Oliver Twist: The Life Of an Orphan Child During Victorian England

1021 Words 5 Pages
Depending on wealth or social class, children's lives during the Victorian era greatly differ from children's lives today. Some greatly distinct examples include: child labor, health and safety, and overall living conditions. The novel Oliver Twist written by Charles Dickens, provides evidence as well as support to the statements above regarding children during the Victorian era.
“I shall begin with the foundling hero, whose illegitimate birth in a workhouse many Victorians evidently read as a prelude to the boy's almost certain misfortune and descent into crime” (Paroissien). Oliver Twist's birth was a rather tragic one, as his mother passed away almost immediately after. Oliver 's father was also no where to be found, therefore was labeled an orphan and was sent to live in a workhouse, where many orphans during Victorian England grew up.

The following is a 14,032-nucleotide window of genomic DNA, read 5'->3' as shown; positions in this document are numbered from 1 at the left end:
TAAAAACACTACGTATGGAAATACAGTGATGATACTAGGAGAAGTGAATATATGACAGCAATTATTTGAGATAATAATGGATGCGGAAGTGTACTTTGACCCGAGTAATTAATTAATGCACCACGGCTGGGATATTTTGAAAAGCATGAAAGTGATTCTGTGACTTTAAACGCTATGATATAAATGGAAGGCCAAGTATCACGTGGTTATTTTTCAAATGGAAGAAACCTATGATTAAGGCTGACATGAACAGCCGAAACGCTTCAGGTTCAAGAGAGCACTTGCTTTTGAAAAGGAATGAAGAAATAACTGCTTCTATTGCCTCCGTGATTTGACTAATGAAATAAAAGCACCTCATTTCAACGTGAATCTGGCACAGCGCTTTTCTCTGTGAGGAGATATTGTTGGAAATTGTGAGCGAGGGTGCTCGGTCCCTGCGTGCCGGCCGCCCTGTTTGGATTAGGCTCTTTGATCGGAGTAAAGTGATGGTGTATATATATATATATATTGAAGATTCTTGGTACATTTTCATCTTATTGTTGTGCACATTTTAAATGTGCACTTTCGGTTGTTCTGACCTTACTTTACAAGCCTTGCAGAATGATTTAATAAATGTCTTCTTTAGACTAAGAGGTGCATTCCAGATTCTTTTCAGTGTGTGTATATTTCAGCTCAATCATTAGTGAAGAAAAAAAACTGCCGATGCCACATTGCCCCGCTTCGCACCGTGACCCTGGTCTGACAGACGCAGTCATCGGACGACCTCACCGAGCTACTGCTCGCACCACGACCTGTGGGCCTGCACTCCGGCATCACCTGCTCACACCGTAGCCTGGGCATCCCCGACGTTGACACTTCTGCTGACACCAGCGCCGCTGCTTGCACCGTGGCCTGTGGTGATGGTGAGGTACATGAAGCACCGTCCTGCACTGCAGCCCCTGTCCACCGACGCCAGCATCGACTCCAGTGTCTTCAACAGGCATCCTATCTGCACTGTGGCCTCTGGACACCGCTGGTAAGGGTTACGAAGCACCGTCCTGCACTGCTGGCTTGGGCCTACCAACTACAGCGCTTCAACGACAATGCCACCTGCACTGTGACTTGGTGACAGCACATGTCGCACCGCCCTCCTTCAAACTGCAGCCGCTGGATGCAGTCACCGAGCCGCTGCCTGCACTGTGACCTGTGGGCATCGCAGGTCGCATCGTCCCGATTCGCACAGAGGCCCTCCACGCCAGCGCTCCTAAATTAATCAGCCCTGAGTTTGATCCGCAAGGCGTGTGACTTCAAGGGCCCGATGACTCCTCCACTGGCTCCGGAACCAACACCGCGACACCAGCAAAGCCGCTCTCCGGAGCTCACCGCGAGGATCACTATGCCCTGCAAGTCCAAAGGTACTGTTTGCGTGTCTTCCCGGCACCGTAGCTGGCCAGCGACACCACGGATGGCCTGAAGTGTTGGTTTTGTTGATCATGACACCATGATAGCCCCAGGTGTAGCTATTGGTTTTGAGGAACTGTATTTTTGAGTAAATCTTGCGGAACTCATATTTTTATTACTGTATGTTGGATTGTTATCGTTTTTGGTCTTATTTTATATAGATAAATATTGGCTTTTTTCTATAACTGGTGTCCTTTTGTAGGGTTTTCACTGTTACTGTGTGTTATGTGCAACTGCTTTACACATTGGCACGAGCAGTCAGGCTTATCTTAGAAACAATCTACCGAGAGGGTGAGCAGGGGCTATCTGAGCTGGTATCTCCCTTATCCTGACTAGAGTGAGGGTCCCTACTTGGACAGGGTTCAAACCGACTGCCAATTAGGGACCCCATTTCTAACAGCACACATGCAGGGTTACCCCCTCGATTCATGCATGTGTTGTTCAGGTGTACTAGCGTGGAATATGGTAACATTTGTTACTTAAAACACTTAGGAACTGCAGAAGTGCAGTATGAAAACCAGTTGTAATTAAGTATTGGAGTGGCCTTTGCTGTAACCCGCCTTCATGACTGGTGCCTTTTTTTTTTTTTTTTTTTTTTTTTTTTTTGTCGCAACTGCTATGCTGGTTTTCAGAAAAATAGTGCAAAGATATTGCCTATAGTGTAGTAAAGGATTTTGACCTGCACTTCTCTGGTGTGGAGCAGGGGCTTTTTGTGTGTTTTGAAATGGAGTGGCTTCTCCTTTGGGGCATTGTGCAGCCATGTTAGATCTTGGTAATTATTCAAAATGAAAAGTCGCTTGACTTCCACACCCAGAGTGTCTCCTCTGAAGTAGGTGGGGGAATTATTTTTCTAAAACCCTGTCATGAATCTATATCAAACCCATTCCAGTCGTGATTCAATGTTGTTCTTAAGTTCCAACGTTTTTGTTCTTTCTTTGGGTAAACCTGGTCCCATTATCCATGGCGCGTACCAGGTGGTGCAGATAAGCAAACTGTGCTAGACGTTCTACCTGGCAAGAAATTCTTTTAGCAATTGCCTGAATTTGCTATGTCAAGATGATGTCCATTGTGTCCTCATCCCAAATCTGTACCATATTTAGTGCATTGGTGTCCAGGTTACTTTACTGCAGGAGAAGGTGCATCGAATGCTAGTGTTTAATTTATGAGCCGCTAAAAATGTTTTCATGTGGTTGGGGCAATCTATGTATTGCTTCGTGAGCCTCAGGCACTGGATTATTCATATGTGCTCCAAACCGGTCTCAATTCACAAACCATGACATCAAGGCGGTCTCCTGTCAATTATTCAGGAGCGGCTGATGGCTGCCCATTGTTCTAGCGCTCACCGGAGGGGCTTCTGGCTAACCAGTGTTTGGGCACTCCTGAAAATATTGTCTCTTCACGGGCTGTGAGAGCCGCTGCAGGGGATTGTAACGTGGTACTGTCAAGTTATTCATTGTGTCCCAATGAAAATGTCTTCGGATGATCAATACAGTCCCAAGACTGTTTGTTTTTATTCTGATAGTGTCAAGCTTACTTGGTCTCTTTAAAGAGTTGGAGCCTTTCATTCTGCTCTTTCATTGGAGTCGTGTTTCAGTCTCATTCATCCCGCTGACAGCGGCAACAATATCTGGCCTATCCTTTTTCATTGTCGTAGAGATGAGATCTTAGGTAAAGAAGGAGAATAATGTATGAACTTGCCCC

“"Please, sir, I want some more."
... "What!" said the master at length, in a faint voice.
"Please, sir," replied Oliver, "I want some more." (Dickens 10)
Oliver's request reveals the material neglect (abuse, hunger, and poverty) of children in
Dickens's time, when so many went wanting. In Oliver's world of deprivation, labour, and
illiteracy, a world where he is often simply trying to survive, adults can be ridiculous,
pompous figures” (Gibson).
Children, especially orphans, were viewed more as objects rather than actual human…